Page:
Phoenix Falling: A Wildlands Novel
“If this should happen to be the last novel in the series, the story couldn’t end in a better way.”
Petra Dee is happy to be cured of cancer but the alchemically created body she now inhabits is taking a little adjusting to, as is the fact that husband Gabe is once again immortal and must spend his nights sleeping under the Lunaria, the Tree of Life, where he decomposes and is reborn again each morning.
“Her consciousness had been moved from her failing old body to a new vessel. She knew she should be grateful to be alive and healthy but was terrified of what this transition meant.”
Her unhappiness and Gabe’s must be set aside, however, when a ball of fire falling from the sky sets Yellowstone afire. Petra thinks it’s a meteorite but Gabe isn’t so sure.
“My gut says some kind of elemental is at the root of this. Something with wings. A phoenix, the sign of transition from physical to spiritual, the ultimate purification.”
The same firebird once before devastated the area in the long ago past. Nine, their wolf-turned-human friend, remembers the phoenix’s’ last visit, as well as its fight with the black Toad God and the shaman woman who sacrificed herself in order to protect her people. This time, however, there’s no one strong enough to fight the phoenix or protect the Tree of Life from the blaze.
Sheriff Owen Rutherford has his own problems. Still haunted by the ghost of little Annie, all he wants for the child is closure, to find her killer and send her spirit into the light. When he discovers the Black Toad god really exists, he’s offered the chance, but he isn’t certain he has the courage, or the cowardice, to do what’s asked of him.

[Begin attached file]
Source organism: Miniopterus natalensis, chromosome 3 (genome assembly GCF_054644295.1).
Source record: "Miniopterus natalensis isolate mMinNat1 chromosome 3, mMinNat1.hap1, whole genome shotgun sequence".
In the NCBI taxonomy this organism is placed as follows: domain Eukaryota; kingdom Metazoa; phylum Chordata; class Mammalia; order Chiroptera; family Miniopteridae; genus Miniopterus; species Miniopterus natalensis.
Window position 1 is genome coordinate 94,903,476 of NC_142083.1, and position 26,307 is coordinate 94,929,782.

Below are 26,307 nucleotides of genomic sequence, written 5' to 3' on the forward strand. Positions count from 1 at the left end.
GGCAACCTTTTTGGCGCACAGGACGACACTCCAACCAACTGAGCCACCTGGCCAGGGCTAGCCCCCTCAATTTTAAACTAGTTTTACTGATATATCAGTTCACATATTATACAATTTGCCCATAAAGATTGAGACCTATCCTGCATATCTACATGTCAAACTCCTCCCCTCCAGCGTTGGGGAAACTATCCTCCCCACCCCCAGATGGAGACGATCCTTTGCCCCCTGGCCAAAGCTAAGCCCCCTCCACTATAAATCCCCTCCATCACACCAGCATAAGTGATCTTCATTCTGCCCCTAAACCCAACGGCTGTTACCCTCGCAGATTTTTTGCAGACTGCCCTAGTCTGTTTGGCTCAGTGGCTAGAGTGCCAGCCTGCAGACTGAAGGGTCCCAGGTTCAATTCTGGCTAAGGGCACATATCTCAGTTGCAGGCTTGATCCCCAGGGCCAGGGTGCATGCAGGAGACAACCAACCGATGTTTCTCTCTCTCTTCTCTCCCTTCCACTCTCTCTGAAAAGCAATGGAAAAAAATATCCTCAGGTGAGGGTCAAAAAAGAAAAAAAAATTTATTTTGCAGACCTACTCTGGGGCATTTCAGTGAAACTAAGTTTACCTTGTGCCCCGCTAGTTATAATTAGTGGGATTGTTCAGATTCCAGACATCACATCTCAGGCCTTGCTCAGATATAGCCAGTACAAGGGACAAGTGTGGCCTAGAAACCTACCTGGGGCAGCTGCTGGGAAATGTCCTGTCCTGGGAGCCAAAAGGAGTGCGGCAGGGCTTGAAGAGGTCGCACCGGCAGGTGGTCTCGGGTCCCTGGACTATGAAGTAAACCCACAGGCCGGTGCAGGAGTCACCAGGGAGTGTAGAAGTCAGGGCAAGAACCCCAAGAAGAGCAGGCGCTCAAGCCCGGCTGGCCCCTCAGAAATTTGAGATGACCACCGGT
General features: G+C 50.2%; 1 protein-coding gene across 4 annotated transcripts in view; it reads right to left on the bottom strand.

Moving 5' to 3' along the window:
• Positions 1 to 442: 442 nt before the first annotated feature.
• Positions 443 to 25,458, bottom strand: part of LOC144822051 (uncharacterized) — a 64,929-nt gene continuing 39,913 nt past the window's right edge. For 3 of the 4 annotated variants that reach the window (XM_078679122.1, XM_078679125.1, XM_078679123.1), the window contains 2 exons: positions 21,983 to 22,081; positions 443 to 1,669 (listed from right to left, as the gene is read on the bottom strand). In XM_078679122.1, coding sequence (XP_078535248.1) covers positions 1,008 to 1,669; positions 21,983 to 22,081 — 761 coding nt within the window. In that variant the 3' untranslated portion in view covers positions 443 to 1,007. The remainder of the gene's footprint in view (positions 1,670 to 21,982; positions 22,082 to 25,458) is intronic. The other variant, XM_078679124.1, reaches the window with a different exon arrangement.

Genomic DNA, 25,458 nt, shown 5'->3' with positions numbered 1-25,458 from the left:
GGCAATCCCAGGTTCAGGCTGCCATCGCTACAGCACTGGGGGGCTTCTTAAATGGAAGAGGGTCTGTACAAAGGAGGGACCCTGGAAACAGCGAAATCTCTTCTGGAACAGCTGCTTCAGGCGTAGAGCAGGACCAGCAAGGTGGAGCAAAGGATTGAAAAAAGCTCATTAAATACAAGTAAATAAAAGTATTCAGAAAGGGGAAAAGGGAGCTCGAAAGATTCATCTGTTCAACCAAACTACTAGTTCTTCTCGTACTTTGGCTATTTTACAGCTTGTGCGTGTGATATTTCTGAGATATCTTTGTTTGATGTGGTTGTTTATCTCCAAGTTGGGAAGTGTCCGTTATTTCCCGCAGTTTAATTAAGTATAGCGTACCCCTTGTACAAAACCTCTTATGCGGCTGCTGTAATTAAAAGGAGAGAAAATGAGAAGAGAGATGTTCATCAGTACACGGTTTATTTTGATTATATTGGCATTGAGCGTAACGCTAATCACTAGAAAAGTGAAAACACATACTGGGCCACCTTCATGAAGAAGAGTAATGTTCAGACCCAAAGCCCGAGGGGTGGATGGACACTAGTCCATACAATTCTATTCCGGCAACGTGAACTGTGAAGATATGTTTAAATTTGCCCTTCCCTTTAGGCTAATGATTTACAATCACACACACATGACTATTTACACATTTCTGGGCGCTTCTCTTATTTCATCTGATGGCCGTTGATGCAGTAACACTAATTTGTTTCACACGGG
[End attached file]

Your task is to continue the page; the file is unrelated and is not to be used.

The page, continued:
“I trust you,” Annie said. “I’m happier now than I was when I was with my parents.”
It was the only time anyone had said that to Owen and was like a punch to the gut, that a little girl would rather be with a jerk like him than with her own parents. He knew he was not a good man, but perhaps he could do one good thing.”
Adding to the disaster of a national park in an uncontrollable conflagration and a crooked sheriff’s chance at redemption, Lascaris, the alchemist who built the town of Temperance, has found a way back into this dimension. His re-emergence will cost Petra and Gabe a great deal of heartache, and the town of Temperance will be faced with total destruction if the phoenix, Lascaris, and the Black Toad god confront each other.
Some readers may wish there was more explanation as far as the background of this novel but if its forerunners haven’t been read, it’s best simply to go with the flow and infer as much as possible from the few expositions given. There’s enough action enabling the reader to lose himself in the plot whether or not he knows what came before.
Author Bickle creates great characters and she goes into enough depth with each that even the minor ones get their due. Spotlighted in this story are Nine, the wolf who has become a woman, and corrupt Sheriff Owen Rutherford, owner of the ranch where the Tree of Life has taken root, the man who in the previous novel held Gabe captive.
In this story, redemption is available to any and all and everyone receives his just deserts, though in some cases it’s bought at a terrible price. Nine has a choice to make and no matter which way she chooses, she will lose something she loves as well as gain something she dearly wishes.
Owen brings about his own accidental salvation as he struggles to give Annie justice. There’s a moment of pathos, touching in its simplicity, as he buys games and animated DVDs for the ghost-child to watch. The man who declares he has no paternal instincts find himself developing an affection for the child-spirit, and his determination to find her killer brings about his own deliverance.
The ending should satisfy everyone. If this should happen to be the last novel in the series, the story couldn’t end in a better way.